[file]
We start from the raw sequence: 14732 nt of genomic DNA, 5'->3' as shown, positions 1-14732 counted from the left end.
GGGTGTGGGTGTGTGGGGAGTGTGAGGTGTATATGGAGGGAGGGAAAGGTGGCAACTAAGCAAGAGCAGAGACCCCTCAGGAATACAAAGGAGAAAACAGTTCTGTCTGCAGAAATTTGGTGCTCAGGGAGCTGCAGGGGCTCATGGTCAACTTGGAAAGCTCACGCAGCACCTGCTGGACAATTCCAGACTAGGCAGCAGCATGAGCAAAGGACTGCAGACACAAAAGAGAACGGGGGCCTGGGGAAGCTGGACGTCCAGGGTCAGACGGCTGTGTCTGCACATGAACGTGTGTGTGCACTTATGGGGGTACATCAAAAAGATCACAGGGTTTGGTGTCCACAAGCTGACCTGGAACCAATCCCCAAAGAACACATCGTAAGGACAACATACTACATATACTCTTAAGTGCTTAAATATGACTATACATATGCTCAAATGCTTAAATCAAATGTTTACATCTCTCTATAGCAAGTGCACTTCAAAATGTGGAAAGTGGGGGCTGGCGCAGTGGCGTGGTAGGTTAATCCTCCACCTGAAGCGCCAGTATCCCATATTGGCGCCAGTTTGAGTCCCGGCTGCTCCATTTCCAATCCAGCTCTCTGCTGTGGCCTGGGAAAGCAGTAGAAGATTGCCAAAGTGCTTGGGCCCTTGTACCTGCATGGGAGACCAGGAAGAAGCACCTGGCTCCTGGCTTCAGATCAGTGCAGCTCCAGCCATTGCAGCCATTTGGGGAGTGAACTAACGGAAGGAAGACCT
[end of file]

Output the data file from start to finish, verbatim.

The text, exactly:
We start from the raw sequence: 14732 nt of genomic DNA, 5'->3' as shown, positions 1-14732 counted from the left end.
GGGTGTGGGTGTGTGGGGAGTGTGAGGTGTATATGGAGGGAGGGAAAGGTGGCAACTAAGCAAGAGCAGAGACCCCTCAGGAATACAAAGGAGAAAACAGTTCTGTCTGCAGAAATTTGGTGCTCAGGGAGCTGCAGGGGCTCATGGTCAACTTGGAAAGCTCACGCAGCACCTGCTGGACAATTCCAGACTAGGCAGCAGCATGAGCAAAGGACTGCAGACACAAAAGAGAACGGGGGCCTGGGGAAGCTGGACGTCCAGGGTCAGACGGCTGTGTCTGCACATGAACGTGTGTGTGCACTTATGGGGGTACATCAAAAAGATCACAGGGTTTGGTGTCCACAAGCTGACCTGGAACCAATCCCCAAAGAACACATCGTAAGGACAACATACTACATATACTCTTAAGTGCTTAAATATGACTATACATATGCTCAAATGCTTAAATCAAATGTTTACATCTCTCTATAGCAAGTGCACTTCAAAATGTGGAAAGTGGGGGCTGGCGCAGTGGCGTGGTAGGTTAATCCTCCACCTGAAGCGCCAGTATCCCATATTGGCGCCAGTTTGAGTCCCGGCTGCTCCATTTCCAATCCAGCTCTCTGCTGTGGCCTGGGAAAGCAGTAGAAGATTGCCAAAGTGCTTGGGCCCTTGTACCTGCATGGGAGACCAGGAAGAAGCACCTGGCTCCTGGCTTCAGATCAGTGCAGCTCCAGCCATTGCAGCCATTTGGGGAGTGAACTAACGGAAGGAAGACCT